Turloughmore man Peter Forde was always used to being busy. He was involved in a number of sports and was self employed as a carpenter.
But when the recession hit and his business suffered he suddenly found himself with time on his hands and a decision to make... where would his future career lie?
He sat down with his wife and considered his options. He began to think increasingly about a career in sport and remedial therapy. He went on to study at the National School of Remedial Therapy in Dublin in 2012 for two years.
“I always had an interest in that area because I had experienced sports injuries myself,” he says. “I had a problem with my knee at one stage. I rowed with Galway Rowing Club for five years about 15 years ago and I did a lot of running. I had sprained my knee while rowing. The injury occurred about eight weeks before the Irish championship. I went to a physiotherapist and had x-rays but everything came back OK. But there was a lot of inflammation in the knee and if I was trying to run or row it would flare up. I rowed on the bow side and that puts a bit more strain on one side of the body and I was overloading my left leg when I was rowing because of the injury. I took a year off after it but it didn’t right itself. It kept niggling and flaring up so I gave up rowing altogether.”
He settled into the course easily enough but after a few months he hit a wall. “Starting off was not too bad but six months into it my head was fried. I just couldn’t grasp some of the technical stuff.” But Peter had not come this far to turn back and the same determination and application that had served him well in business and sport came to his aid again.
“It was a Friday afternoon and something just clicked for me. I ended up going from not understanding something to figuring it out and then explaining it to others. Since then everything has been going right. It was a massive change of direction to go back studying, a big difference from being hands-on to getting back to the books.”
Peter, who was 34 on Saturday last, qualified in 2014 and initially offered his services free at running events “to get my name out there”. A friend of his was working with the Galway Senior Hurling team and asked Peter to fill in for him in his absence. He began working with Turloughmore’s hurling team as well. Last year he “got a call up to work with the Galway Senior Football team”.
He decided to set up a physical injury massage clinic at Bothar na Mine in Ballybane (around the corner from Boston Scientific ) in 2014. “It went very well. I started working with a few people who had chronic injuries and got good results. I work with a lot of runners and the general public, people with hip, shoulder and lower back and neck injuries. I do dry needling which hits trigger points in the muscles. About 99 per cent of my work is treating injuries, a mixture of sporting, lifestyle and problems resulting from accidents.”
He has treated Eoghan Clifford, the Limerick born NUI Galway lecturer who won gold and bronze medals in the Para Olympics and Pat O’Leary, a fellow lecturer at the university and a canoist who finished sixth in the final in Rio.
The more Peter Forde, who also qualified as a personal trainer, was around sportspeople the more he realised that his own fitness levels had slipped somewhat. “I had taken a break of seven years from training and my own fitness levels were starting to drop a bit. I bought a bike and did some cycling. Then I discovered adventure racing.”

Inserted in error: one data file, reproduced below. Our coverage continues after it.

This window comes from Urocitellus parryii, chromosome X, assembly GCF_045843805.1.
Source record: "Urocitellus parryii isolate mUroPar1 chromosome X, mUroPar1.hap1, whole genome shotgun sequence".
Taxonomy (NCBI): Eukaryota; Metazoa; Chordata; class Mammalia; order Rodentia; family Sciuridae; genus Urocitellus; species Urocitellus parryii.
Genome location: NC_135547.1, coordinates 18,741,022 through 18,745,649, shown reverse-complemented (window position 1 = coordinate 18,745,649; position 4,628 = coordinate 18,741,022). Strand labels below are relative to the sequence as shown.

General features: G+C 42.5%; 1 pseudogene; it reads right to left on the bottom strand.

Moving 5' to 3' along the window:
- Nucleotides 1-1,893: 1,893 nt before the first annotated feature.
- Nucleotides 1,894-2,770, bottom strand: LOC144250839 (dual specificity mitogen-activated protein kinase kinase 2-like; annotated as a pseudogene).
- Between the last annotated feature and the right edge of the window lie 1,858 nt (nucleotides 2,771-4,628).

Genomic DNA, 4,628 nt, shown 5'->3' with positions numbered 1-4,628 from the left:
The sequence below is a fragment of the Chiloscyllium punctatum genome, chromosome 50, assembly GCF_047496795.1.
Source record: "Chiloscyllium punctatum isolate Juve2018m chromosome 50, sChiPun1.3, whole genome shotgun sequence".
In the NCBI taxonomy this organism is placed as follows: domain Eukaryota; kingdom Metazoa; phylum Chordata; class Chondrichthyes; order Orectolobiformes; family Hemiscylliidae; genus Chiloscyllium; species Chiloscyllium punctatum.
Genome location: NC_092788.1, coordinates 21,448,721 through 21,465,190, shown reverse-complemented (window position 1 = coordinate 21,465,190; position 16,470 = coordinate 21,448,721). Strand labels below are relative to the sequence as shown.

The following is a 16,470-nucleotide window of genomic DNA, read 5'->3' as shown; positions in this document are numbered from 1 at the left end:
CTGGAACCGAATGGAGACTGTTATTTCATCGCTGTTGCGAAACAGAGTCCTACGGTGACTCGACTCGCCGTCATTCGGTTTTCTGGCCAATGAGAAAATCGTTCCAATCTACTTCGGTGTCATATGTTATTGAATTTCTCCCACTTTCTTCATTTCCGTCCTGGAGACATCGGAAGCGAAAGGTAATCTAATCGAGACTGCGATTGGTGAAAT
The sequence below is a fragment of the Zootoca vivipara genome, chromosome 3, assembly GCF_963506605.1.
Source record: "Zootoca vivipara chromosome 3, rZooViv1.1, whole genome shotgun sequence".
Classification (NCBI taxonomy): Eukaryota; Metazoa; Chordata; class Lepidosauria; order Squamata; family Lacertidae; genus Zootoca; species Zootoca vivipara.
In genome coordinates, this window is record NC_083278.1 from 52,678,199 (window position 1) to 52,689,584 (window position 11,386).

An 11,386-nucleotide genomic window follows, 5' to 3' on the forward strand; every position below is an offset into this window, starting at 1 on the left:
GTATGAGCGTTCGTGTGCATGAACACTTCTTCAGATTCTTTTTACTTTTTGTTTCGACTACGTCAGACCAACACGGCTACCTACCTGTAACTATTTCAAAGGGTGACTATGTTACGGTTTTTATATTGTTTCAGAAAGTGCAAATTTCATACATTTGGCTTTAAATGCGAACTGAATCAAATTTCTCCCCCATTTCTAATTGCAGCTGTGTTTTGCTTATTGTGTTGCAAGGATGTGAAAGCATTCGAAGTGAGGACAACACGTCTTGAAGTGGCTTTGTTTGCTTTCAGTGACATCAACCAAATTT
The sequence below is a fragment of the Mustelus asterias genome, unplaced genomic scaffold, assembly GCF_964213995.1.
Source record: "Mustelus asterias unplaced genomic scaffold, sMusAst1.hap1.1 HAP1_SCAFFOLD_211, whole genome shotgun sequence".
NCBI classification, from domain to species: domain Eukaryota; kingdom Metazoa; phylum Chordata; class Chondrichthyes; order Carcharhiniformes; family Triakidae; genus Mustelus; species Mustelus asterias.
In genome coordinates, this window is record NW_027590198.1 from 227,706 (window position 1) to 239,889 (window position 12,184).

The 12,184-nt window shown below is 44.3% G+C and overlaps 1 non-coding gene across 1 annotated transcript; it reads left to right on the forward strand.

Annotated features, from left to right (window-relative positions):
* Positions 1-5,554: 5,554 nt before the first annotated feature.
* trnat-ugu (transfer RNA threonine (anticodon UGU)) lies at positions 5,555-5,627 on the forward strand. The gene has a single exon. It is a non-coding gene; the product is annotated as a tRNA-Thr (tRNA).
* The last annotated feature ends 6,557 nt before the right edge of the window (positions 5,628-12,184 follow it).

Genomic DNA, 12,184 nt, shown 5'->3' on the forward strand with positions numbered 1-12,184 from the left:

The “Jog in the Bog”, an event held in Corofin, was his first introduction to the sport. “It involved a 5k run across the bog as well as cycling and kayaking. I crashed on the bike but finished second overall. I had got the bug for adventure racing.” He took part in additional events around the country, getting in the top five positions in a number of them.
“I went from that to taking part in duathlons (involving running, cycling and a second run ). I was never a swimmer but I decided to get swimming lessons. I think I got the determination and endurance from rowing, any sport I’ve ever done I was fully committed to it. I haven’t found a race or sport that stopped me yet. I love pushing my body to breaking point. I am going to take part in the Dublin City Marathon as well as climbing Ben Nevis in January.”
He has climbed Croagh Patrick three times this year. “I run up and down it for training purposes. I do mountain climbing too.” His son, Oisin who is 11, shares his dad’s love of sport and does a lot of cycling.
Peter will run classes in the winter at his Ballybane premises for people recovering from injuries as well as those interested in improving their fitness and strength levels.
“A lot of clients say they find it hard to do rehab work at home. I am going to have a class for these people as well as another class for those interested in mobility/flexibility and keeping themselves injury free.”
He also plans to expand his thriving business and open a second clinic in the Fr Griffin Road area in the future. He attributes his success to hard work, commitment and always putting his clients first.
“I start work at 7am and open until 9pm on Mondays to Fridays and work from 7am to 6pm on Saturdays. I am always available for clients and am always in contact to make sure they are OK. If someone rang me at 10pm I would answer the phone. I am not a 9-5 person. I do corporate work also and offer special deals. I have gone through the ringer with injuries myself over the years so I can relate to people who have them.”
Peter Forde’s physical injury massage clinic can be contacted by telephoning (087 ) 6199284 or by emailing [email protected]